DVLA URGED TO VET ALL BARN FINDS
A surge in the number of logbook applications leads experts to call for tougher identity checks
A n association of expert theft investigators is asking the DVLA to take more action over a growing crisis where stolen classic cars are being stored for a long period and then being re-registered as barn finds.
The International Association of Auto Theft Investigators (IAATI) says it’s currently far too easy for car thieves to re-register classics with the DVLA after a suitably long cooling off period.
It claims criminals are are applying for new V5Cs with little to no questioning. Communications director Dr Ken German says: ‘There’s been a lot of barn finds being pumped through the DVLA’s queries office lately. Unfortunately, the system is being abused by thieves.’
The DVLA has fought back criticisms, stating that although situations like this may happen, it’s not a common occurrence.
‘All the things the DVLA are supposed to check aren’t getting checked’ DR KEN GERMAN, IAATI COMMS
Aleading group of experts are calling on the DVLA to do more about barn find-related car crime. The IAATI says it’s currently too easy for criminals to steal cars, and have them re-registered as barn finds with the DVLA.
The institute reports that criminals are stealing classics and with minimal questioning from the DVLA, can get the car re-registered.
Communications director Dr Ken German says: ‘There’s been a lot of barn finds being pumped through the DVLA’s enquiry office lately.
Unfortunately, the system is being abused by thieves. It’s becoming far too easy to have stolen cars reregistered as barn finds. Most of the time, if you have a registration for it you will probably get an age-related numberplate for the car.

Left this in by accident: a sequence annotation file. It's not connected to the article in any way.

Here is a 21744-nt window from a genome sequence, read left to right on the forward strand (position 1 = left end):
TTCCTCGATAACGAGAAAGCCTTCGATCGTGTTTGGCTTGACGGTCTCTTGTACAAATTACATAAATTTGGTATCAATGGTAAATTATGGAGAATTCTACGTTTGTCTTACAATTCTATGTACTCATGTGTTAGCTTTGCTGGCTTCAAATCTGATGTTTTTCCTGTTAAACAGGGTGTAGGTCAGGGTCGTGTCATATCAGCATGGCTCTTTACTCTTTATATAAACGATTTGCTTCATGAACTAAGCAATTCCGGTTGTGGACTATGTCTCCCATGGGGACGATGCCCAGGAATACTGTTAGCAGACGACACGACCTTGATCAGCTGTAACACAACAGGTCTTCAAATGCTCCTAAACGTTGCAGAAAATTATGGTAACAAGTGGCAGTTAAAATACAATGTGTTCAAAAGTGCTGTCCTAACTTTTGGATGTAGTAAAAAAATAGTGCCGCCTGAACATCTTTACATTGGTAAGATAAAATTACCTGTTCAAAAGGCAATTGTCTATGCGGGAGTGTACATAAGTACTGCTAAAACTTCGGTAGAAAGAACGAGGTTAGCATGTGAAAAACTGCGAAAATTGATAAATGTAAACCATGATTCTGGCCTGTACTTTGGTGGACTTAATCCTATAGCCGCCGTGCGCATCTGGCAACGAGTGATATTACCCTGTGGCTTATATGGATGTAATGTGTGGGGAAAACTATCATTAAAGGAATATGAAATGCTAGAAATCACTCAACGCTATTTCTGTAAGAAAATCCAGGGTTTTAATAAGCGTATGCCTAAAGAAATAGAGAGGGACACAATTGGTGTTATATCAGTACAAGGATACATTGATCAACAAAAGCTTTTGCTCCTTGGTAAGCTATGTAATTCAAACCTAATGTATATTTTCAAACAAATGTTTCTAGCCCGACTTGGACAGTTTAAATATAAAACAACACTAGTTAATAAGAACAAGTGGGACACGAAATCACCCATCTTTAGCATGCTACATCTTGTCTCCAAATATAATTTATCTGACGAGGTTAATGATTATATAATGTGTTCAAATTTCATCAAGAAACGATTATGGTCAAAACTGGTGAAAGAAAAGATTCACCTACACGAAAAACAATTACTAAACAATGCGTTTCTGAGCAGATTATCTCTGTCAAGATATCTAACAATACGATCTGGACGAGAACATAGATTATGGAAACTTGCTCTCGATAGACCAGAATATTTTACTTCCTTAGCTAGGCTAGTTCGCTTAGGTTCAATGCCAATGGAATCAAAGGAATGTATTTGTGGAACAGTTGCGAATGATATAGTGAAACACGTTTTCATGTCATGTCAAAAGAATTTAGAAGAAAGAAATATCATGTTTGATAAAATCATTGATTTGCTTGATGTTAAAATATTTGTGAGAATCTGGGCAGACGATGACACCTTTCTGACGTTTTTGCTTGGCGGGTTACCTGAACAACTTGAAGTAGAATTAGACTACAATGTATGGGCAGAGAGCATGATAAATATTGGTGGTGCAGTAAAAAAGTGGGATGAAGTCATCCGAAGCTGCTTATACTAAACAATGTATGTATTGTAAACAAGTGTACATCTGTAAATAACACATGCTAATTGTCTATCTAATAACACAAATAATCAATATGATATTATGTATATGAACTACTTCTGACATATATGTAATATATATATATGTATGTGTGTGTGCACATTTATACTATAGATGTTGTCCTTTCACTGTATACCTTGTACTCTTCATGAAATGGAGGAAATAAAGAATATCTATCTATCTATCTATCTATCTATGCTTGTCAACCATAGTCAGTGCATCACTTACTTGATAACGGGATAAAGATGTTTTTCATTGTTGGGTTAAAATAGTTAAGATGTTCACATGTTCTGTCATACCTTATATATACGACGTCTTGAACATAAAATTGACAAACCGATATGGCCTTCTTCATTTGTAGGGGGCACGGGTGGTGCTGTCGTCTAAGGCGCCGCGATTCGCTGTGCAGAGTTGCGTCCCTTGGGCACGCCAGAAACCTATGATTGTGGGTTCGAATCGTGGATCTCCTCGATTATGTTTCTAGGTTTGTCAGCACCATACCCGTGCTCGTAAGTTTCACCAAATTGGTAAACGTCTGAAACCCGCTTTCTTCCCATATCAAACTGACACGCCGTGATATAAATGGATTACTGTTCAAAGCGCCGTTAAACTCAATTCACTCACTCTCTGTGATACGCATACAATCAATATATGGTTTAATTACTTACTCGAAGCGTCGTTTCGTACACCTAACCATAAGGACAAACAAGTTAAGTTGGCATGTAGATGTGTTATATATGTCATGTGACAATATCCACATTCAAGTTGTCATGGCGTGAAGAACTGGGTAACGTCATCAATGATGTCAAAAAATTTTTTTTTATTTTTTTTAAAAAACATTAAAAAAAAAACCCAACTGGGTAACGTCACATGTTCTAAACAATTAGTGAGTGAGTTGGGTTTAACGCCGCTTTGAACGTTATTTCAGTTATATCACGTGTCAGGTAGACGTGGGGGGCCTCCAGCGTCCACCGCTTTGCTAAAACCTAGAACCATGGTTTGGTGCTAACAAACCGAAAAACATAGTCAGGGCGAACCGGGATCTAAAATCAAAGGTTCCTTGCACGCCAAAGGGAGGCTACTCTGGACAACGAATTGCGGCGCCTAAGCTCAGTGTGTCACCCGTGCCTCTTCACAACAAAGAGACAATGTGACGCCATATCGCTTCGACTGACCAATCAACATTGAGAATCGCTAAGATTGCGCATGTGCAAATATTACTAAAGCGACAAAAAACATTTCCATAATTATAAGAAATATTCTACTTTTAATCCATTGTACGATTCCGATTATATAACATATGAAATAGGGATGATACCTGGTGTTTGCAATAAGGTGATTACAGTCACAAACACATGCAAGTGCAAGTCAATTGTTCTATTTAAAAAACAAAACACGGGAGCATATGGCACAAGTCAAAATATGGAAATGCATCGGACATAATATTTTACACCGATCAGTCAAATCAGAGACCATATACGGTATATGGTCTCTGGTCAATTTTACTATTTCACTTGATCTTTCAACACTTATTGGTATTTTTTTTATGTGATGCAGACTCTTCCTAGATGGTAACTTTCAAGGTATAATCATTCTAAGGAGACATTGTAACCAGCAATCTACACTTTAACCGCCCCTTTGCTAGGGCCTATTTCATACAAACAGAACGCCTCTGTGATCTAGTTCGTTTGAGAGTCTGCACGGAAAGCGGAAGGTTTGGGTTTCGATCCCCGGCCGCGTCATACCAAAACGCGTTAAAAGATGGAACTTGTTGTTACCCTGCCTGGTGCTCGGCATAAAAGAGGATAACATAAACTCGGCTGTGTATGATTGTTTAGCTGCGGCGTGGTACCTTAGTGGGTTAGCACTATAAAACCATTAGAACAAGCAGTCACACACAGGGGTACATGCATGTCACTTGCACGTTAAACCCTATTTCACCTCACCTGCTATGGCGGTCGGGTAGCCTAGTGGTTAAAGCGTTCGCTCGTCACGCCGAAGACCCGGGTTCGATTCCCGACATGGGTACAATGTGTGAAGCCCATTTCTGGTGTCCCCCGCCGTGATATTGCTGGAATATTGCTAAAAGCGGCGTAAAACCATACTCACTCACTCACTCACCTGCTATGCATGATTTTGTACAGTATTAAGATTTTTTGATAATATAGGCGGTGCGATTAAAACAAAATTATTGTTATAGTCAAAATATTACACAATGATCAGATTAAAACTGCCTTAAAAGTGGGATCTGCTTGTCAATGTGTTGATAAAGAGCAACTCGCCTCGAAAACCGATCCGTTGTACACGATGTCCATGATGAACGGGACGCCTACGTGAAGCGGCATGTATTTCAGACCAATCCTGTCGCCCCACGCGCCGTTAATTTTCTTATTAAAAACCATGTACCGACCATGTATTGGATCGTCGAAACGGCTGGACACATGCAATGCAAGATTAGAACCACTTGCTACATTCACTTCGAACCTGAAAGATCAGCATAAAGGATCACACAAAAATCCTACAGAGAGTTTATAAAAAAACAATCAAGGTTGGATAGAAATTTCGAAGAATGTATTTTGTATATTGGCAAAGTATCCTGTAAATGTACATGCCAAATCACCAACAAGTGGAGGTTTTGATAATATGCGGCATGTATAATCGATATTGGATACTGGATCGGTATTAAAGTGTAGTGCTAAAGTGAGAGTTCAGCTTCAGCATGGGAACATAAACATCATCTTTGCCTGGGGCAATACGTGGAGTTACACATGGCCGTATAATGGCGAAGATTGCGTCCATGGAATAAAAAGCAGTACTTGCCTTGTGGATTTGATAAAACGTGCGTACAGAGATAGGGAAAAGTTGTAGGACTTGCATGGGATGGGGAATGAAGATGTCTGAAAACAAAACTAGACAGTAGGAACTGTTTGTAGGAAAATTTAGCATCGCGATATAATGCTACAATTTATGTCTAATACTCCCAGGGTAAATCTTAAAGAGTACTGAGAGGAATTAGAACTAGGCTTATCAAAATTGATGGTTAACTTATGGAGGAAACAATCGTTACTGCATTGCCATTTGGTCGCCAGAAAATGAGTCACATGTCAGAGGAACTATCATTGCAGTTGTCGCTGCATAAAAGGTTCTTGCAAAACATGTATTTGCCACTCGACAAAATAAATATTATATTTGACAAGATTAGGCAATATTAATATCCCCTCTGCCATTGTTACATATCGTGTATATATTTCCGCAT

‘All the things the DVLA are supposed to check seemingly aren’t getting checked. It appears as long as someone has an old buff log book, they can get the forms through.’
The DVLA has fought back against the criticisms, stating that although situations like this may happen, it’s not a common occurrence. David Whitbread, media relations officer for the DVLA, says: ‘ We’ve not seen any rise in these situations – in fact, we haven’t seen much change in the number of registration of barn finds.
Auction analyst Richard HudsonEvans thinks it’s common sense that some barn finds aren’t legitimate. He says: ‘I’m amazed they keep coming out the woodwork. Where do they all keep coming from?
‘Interestingly, many so-called barn finds end up making serious money because they’re popular at the moment. A lot of people like the idea of themselves being the first people to restore a car.’
Silverstone auctions have had big success with barn finds, even selling £1million-worth of them at its sale at the 2014 Lancaster Insurance Classic Motor Show. Bosses from the company insist that these types of cars go through stringent checks to ensure they don’t have a chequered past. A spokesperson says: ‘All of our cars go through vigorous vetting including HPI checks.’ MS